Hong Kong artist standing up for security guards
Security guards at government museums used to be on their feet all day. They might sleep on the job if chairs were provided, artist Luke Ching Chin-wai was told.
One day in 2007, Ching, then 37, decided not to stand for it any longer. He campaigned on the guards' behalf for chairs and, to put himself in their shoes, took up a security job and was posted to various places, including the Railway Museum in Tai Po, for about a month.
Afterwards, he took their cause to the management at the Museum of Art in Tsim Sha Tsui.
"The laws protect office workers so well that there are even regular inspections on whether the computer monitor is placed at the right level," Ching said. "But it's a totally different story for blue-collar workers."
During the discussion, he learned that guards were barred from sitting after some fell asleep at work. In the end, both sides arrived at a solution to provide bar chairs, which would allow guards to rest but not be so comfortable as to let them doze off.
Ching said a similar arrangement should be applicable to toilet cleaners, as such chairs would take up only slightly more space than a person standing upright.
But that was not all he wanted to change. The well-being of blue-collar workers would not improve much if "exploitative" subcontracting went on, he said.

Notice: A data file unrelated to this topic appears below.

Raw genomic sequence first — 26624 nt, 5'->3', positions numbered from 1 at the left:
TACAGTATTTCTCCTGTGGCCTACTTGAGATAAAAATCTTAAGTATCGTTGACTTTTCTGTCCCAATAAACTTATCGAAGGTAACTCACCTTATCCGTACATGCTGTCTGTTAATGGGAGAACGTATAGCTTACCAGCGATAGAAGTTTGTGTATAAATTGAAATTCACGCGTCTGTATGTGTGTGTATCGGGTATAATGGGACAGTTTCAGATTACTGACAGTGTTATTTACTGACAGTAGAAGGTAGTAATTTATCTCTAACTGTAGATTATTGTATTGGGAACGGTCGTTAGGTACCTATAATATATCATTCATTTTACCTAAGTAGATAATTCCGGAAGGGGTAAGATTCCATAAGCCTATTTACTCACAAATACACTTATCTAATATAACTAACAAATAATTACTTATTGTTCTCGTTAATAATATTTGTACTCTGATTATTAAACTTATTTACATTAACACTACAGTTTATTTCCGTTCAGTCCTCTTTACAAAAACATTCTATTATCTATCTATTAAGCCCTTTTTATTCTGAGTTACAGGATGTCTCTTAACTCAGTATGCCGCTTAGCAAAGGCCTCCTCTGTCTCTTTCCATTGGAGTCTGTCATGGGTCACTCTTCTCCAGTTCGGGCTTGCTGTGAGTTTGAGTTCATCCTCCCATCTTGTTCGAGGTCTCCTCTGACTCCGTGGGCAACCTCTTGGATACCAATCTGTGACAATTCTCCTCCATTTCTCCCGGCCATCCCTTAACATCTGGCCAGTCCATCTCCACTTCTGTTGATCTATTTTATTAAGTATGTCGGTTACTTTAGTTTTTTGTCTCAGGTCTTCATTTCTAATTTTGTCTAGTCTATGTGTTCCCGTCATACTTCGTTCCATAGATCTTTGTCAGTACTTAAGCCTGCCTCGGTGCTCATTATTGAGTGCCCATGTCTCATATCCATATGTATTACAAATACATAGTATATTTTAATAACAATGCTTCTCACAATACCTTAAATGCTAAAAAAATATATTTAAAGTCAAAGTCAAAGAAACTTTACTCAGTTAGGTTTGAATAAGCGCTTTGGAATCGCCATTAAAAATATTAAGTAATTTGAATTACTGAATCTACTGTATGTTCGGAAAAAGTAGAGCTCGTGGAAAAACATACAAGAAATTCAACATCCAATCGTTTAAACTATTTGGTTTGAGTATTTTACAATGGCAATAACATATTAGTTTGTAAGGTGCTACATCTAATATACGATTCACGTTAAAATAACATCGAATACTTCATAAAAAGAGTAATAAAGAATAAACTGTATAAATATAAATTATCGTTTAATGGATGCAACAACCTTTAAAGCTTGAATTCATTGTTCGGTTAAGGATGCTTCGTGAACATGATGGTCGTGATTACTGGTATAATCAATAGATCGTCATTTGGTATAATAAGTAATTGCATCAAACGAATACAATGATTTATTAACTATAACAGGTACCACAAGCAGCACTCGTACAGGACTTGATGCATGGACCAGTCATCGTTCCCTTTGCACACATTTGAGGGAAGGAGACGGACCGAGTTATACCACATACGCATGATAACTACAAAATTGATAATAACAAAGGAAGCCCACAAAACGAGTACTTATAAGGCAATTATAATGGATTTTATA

"Cleaners can form co-operatives themselves and bid for cleaning contracts so that they can get higher wages and better working conditions," Ching said.
Workers' co-operatives were able to compete with established companies, he said, since the absence of management meant they could tender for jobs at lower prices.
The shortage of cleaners at many malls would also work to their advantage, he added.
But a unionist cautioned against oversimplifying the needs of a co-operative.
Such a set-up might require external financial help to get off the ground, as well as additional pay to hire a few administration staff to manage the roster, said Sze Shing-wee, an organiser of the independent Cleaning Workers Union.
An industry practice required cleaning contractors to pay a deposit equivalent to one month's service fee to each new customer, Sze noted. That should not be an "insurmountable" obstacle, however, if external help was available, he said.